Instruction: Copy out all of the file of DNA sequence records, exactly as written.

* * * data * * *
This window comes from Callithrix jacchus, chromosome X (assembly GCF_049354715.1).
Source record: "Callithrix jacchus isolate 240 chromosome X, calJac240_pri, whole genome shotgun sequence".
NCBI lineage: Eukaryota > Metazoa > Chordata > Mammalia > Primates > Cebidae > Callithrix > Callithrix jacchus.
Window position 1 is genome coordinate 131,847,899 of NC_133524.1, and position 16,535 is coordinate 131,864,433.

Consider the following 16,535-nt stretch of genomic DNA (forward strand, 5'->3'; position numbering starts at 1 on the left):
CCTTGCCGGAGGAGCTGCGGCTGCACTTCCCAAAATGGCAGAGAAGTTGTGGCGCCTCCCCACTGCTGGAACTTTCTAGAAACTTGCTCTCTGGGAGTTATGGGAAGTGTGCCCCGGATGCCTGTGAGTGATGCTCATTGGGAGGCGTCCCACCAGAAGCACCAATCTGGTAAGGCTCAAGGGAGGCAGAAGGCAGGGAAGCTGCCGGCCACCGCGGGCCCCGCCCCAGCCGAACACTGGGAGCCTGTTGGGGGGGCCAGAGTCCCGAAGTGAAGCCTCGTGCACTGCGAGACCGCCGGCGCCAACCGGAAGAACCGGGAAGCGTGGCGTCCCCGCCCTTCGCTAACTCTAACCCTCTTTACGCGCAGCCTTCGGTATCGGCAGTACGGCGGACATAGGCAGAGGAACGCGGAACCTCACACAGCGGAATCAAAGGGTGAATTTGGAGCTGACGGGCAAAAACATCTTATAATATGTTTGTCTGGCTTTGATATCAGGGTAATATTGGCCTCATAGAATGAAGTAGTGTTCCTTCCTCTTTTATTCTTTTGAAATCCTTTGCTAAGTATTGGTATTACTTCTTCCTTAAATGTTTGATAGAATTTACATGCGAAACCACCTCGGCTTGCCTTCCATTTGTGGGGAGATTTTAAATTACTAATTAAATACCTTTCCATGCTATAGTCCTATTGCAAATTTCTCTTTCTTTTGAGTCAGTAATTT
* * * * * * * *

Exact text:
This window comes from Callithrix jacchus, chromosome X (assembly GCF_049354715.1).
Source record: "Callithrix jacchus isolate 240 chromosome X, calJac240_pri, whole genome shotgun sequence".
NCBI lineage: Eukaryota > Metazoa > Chordata > Mammalia > Primates > Cebidae > Callithrix > Callithrix jacchus.
Window position 1 is genome coordinate 131,847,899 of NC_133524.1, and position 16,535 is coordinate 131,864,433.

Consider the following 16,535-nt stretch of genomic DNA (forward strand, 5'->3'; position numbering starts at 1 on the left):
CCTTGCCGGAGGAGCTGCGGCTGCACTTCCCAAAATGGCAGAGAAGTTGTGGCGCCTCCCCACTGCTGGAACTTTCTAGAAACTTGCTCTCTGGGAGTTATGGGAAGTGTGCCCCGGATGCCTGTGAGTGATGCTCATTGGGAGGCGTCCCACCAGAAGCACCAATCTGGTAAGGCTCAAGGGAGGCAGAAGGCAGGGAAGCTGCCGGCCACCGCGGGCCCCGCCCCAGCCGAACACTGGGAGCCTGTTGGGGGGGCCAGAGTCCCGAAGTGAAGCCTCGTGCACTGCGAGACCGCCGGCGCCAACCGGAAGAACCGGGAAGCGTGGCGTCCCCGCCCTTCGCTAACTCTAACCCTCTTTACGCGCAGCCTTCGGTATCGGCAGTACGGCGGACATAGGCAGAGGAACGCGGAACCTCACACAGCGGAATCAAAGGGTGAATTTGGAGCTGACGGGCAAAAACATCTTATAATATGTTTGTCTGGCTTTGATATCAGGGTAATATTGGCCTCATAGAATGAAGTAGTGTTCCTTCCTCTTTTATTCTTTTGAAATCCTTTGCTAAGTATTGGTATTACTTCTTCCTTAAATGTTTGATAGAATTTACATGCGAAACCACCTCGGCTTGCCTTCCATTTGTGGGGAGATTTTAAATTACTAATTAAATACCTTTCCATGCTATAGTCCTATTGCAAATTTCTCTTTCTTTTGAGTCAGTAATTT